Lasers Bring Internet Speeds to Space
Pew. Pew. Lasers in space!
Iconic movie franchises like Star Wars and Star Trek feature futuristic laser technologies, but space lasers aren’t limited to the realm of science fiction. In fact, laser communications technologies are changing the way missions transmit their data. The Laser Communications Relay Demonstration (LCRD) blasts into space this weekend, demonstrating the unique – and totally awesome – capabilities of laser communications systems.
Currently, NASA missions rely on radio frequency to send data to Earth. While radio has served the agency well since the earliest days of spaceflight, there are significant benefits to laser systems. Just as the internet has gone from dial-up to high-speed connections, lasers communications’ higher frequency allows missions to send much more information per second than radio systems. With laser communications, it would only take nine days to transmit a complete map of Mars back to Earth, compared to nine weeks with radio frequency systems.
LCRD will demonstrate these enhanced capabilities from 22,000 miles above Earth’s surface. And although the mission uses lasers, these lasers are not visible to the human eye. Once in orbit, the mission will perform experiments using two telescopes on Earth that will relay data through the spacecraft from one site to the other over an optical communications link. These experiments will help NASA and the aerospace community understand the operational challenges of using lasers to communicate to and from space.
On Earth, there are ground stations telescopes that will capture LCRD’s laser signal and send the data to the mission operations center in New Mexico. The two ground stations are located on Haleakalā, Hawaii and Table Mountain, California. These picturesque locations weren’t chosen because they’re beautiful, but rather for their mostly clear skies. Clouds – and other atmospheric disturbances – can disrupt laser signals. However, when those locations do get cloudy, we’ve developed corrective technologies to ensure we receive and successfully decode signals from LCRD.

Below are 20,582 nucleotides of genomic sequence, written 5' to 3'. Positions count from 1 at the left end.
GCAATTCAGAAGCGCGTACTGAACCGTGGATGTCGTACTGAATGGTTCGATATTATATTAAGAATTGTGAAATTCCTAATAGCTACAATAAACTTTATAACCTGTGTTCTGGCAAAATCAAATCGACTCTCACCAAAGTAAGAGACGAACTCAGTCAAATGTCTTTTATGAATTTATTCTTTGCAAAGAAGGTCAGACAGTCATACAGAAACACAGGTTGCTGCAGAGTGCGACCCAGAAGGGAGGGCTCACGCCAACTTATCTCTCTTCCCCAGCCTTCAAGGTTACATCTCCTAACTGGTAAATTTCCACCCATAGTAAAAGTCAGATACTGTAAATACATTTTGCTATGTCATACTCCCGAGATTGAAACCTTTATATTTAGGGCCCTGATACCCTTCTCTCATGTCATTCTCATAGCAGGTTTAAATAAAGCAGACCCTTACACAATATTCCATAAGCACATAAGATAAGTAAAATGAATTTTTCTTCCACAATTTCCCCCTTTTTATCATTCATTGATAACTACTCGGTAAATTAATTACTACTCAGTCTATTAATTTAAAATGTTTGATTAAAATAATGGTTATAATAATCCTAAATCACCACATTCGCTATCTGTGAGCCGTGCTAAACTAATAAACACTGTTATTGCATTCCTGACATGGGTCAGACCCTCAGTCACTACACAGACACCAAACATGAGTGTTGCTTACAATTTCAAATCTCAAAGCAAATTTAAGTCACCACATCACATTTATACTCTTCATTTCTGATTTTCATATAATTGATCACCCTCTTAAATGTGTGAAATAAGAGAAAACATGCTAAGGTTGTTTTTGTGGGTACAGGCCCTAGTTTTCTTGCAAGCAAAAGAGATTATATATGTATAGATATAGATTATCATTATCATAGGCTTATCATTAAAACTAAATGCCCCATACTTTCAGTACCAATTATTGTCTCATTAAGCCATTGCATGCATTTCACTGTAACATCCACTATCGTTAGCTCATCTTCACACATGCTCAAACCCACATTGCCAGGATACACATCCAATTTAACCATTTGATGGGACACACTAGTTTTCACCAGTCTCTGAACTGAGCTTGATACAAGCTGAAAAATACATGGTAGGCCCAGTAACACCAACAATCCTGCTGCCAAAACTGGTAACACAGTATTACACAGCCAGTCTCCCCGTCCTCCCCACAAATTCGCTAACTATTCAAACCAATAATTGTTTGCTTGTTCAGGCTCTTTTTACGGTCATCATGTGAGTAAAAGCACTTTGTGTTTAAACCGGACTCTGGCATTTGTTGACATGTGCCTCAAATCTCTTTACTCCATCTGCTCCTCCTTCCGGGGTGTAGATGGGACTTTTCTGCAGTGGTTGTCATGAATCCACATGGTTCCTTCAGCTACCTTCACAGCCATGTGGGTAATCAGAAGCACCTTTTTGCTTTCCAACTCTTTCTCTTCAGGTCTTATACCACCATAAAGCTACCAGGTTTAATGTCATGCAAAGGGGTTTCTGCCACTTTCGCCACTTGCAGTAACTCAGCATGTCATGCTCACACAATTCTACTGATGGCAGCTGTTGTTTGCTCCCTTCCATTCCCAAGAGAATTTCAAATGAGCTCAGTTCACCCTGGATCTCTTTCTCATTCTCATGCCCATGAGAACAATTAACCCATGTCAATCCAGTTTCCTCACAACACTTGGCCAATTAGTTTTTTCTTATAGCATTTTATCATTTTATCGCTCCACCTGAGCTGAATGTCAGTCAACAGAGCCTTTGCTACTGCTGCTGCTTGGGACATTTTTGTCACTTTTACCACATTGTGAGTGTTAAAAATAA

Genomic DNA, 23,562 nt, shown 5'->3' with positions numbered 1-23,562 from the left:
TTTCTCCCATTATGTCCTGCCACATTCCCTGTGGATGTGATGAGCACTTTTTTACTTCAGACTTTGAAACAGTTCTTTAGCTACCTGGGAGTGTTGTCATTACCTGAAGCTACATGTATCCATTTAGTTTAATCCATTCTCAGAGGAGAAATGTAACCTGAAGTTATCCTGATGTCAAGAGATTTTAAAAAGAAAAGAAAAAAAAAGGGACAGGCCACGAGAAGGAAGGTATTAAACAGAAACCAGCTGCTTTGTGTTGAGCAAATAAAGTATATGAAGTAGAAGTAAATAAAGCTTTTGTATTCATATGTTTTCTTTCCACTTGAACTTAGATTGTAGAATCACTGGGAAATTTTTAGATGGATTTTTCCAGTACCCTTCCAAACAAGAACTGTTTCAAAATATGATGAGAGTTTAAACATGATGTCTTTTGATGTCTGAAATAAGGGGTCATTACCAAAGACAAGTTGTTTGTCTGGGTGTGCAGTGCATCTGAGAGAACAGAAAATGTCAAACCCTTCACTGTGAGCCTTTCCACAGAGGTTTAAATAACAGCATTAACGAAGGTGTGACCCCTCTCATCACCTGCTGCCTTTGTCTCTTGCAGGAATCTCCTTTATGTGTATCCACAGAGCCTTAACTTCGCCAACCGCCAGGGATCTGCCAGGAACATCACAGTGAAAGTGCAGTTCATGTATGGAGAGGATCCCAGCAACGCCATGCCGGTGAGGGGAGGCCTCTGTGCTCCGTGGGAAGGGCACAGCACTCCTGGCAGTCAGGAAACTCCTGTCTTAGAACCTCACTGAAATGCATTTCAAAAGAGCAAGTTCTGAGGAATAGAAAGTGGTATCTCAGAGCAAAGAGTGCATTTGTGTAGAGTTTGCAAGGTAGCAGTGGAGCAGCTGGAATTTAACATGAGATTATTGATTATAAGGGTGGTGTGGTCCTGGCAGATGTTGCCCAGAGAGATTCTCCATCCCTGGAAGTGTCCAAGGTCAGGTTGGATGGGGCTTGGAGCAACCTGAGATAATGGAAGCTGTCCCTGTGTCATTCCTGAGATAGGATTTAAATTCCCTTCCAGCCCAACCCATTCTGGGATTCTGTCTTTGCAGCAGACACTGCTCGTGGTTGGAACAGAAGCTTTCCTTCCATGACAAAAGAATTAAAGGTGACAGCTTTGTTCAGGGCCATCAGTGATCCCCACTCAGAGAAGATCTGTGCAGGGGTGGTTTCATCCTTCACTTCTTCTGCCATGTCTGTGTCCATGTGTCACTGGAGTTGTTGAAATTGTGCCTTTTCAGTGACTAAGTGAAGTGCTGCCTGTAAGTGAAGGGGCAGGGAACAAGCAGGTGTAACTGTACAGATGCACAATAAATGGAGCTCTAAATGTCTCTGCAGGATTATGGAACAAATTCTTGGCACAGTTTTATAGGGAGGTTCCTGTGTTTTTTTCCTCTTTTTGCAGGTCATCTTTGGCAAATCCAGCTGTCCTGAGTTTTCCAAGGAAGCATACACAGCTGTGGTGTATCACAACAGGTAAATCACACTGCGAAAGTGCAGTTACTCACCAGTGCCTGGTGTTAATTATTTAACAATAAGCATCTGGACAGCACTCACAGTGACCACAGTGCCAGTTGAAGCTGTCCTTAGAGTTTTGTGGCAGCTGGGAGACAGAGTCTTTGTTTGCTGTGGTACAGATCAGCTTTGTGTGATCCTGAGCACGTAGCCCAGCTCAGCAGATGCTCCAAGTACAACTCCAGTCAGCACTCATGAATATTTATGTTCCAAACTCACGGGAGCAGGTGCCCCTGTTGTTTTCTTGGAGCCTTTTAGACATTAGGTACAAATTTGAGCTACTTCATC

This demonstration will help NASA, researchers, and space companies learn more about potential future applications for laser communications technologies. In the next few years, NASA will launch additional laser missions to the Moon on Artemis II and to the asteroid belt, even deeper into space. These missions will give us insight on the use of laser communications further in space than ever before.
Ultimately, laser systems will allow us to glean more information from space. This means more galaxy pics, videos of deep space phenomena, and live, 4K videos from astronauts living and working in space.
Laser communications = more data in less time = more discoveries.
If laser communications interests you, check out our Space Communications and Navigation (SCaN) Internship Project. This program provides high school, undergrad, graduate, and even Ph.D. candidates with internship opportunities in space communications areas – like laser comm.
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Landing on Mars: Seven Minutes of Terror : Starting Thursday, there may be an amazing new robotic explorer on Mars. Or there may be a new pile of junk. It all likely depends on things going correctly in the minutes after the Mars 2020 mission arrives at its new home planet and attempts to deploy the Perseverance rover. Arguably the most sophisticated landing yet attempted on the red planet, consecutive precision events will involve a heat shield, a parachute, several rocket maneuvers, and the automatic operation of an unusual device called a Sky Crane. Thursday's Seven Minutes of Terror echo the landing of the Curiosity rover on Mars in 2012, as depicted in the featured video. If successful, the car-sized Perseverance rover will rest on the surface of Mars, soon to begin exploring Jezero Crater to better determine the habitability of this seemingly barren world to life -- past, present, and future. Although multiple media outlets may cover this event, one way to watch these landing events unfold is on the NASA channel live on the web. via NASA
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The statistical certainty is that the Voyager Golden Record is neither the first nor the last.
There could be thousands of them throughout the Galaxy; millions; hundreds of millions; launched by species on millions of worlds across billions of years of galactic time.
Each a record of a world; each carrying the voices and images and music of a planet that, at some point in its history, produced a species that looked to heaven and dreamed of what was up there.
The breadth of Space and the nature of Time are such that most of these were produced by species that have long since disappeared.
To open one up is to hear the voices of the Dead. To look out a window on a lost world.
Many of them have pictures of planets that have long since become unrecognizable; maps of stars that have long since ceased to correspond to anything in the real space.
Symphonies--or their equivalent--that were composed and enjoyed by people who lived before dinosaurs walked on Earth.
Many of them are barely readable anymore. Like old ghosts or effaced tombstones, they go about their solemn duty, no longer remembering what it was. Entropy will have its day, even in the timeless void of Space.
They fill out the dark places between the stars, each one a people's wish not to be alone; a people's prayer not to be forgotten; a people's desperate hope that someday, around some foreign star, someone will read them and remember.
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